The difficult teenage years – hormones are kicking in!
- Help! I’m changing!
- Smelly bits, hairy bits, spotty bits and wobbly bits…
… and on top of all this, students with a hearing impairment will also be dealing with the issues and dilemmas that deafness brings.
The young person starts wanting greater independence and to be ‘normal’ – they don’t want to stand out.
Understanding their deafness
Does the young person know about their hearing history? Were they born deaf? What was the cause of the deafness? What age did they get their implant? Do they know what the implant inside their head looks like and how it works?
These are all important for helping them to understanding their deaf identity. Many teenagers had their operation when they were babies and so they were too young to remember much about it.
My Deaf Identity
- Why am I different? Why do I have to wear these things?
- The deaf student may want to know more about their hearing loss – they may need to discuss it with their teacher of the Deaf, or their Key Contact from their Auditory Implant Service.
- Why is there someone on my case all the time?
- Whilst having one to one support is undoubtedly beneficial, there are far fewer opportunities to just sit back and relax with their peers.
- Where do I fit in the world? Am I Deaf? Hearing? Both? Neither?
- The young person may regard their hearing loss as a big part of their identity, or insignificant.
- Do I have a say?
- Letters, meetings, forms, it’s all about me so do I get a say? Why do my parents have to know everything?
- Informed consent – consider when and to what level the young person have a say and decide on their care / support package – if they want to.
- Am I the only deaf person in my class / year / school?
- What do other deaf students do? How do they cope?
- Deaf peers can play a key role by sharing experiences – providing the student wants to meet them. They may decide that they don’t.
- Do I speak? Sign? if I sign will anyone else be able to understand me? Do I sound funny if I talk?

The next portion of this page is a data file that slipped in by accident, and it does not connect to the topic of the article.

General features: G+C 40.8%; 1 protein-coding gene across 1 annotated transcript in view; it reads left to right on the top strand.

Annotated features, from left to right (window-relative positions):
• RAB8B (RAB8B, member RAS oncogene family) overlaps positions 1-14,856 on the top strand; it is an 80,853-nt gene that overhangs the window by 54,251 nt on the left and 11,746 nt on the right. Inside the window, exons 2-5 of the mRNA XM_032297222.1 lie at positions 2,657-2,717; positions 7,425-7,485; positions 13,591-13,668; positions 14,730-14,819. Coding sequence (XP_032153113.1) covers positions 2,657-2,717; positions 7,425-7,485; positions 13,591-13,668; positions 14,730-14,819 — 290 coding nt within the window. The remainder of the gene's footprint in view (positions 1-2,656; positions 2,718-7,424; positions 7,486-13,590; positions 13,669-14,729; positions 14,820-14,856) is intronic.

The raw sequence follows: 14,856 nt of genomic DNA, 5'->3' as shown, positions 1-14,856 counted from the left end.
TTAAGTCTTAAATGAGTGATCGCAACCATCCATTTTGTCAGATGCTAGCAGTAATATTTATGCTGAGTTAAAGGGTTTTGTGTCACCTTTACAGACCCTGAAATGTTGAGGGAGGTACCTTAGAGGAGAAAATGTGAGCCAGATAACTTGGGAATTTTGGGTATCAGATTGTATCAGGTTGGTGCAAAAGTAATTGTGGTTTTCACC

- Communication methods are a key issue – whilst many students may develop good speech others may not, or some may prefer to use signing, for example if they come from a home background where sign is the main language. Some students may opt to use both, maybe so one can reinforce the other.
- Is there a Deaf Community? Can I meet other Deaf people?
- This can depend on the young person’s own deaf identity. Deaf young adults, a wider friendship group and positive Deaf role models may be confidence building and help the young person to come to terms with their hearing loss. However if the young person doesn’t view themselves as deaf, it may not be supportive.
Does the young person have opportunities to meet other deaf youngsters socially? USAIS runs teens events as does the Ear Foundation , local NDCS groups and Deafax.
Some of the potential benefits include:
- Seeing others wearing processors ensures that they know they are not alone in their CI use.
- Enables students to reflect upon different communication styles.
- It’s a chance to discuss shared frustrations with others who have had first hand experience and who might offer solutions
- An opportunity to communicate as an equal rather than with peers who have “normal” hearing.
And what happens when communication breaks down?
If I don’t hear something do I …
- DEFINITELY show myself up by asking for repetition…
- POSSIBLY show myself up by not understanding or missing information…
- Keep quiet and hope nobody notices…
- Just nod and smile…
- Which can lead to them feeling…
They need strategies to help without making the problem worse!
- What are the communication options for teenagers?
- How can we optimise the learning experience?
- What are the social and emotional considerations for teenagers?
- How can we ensure students perform at their best during exams?
- How can you support a child moving on from school?
- How can groups work together to promote understanding?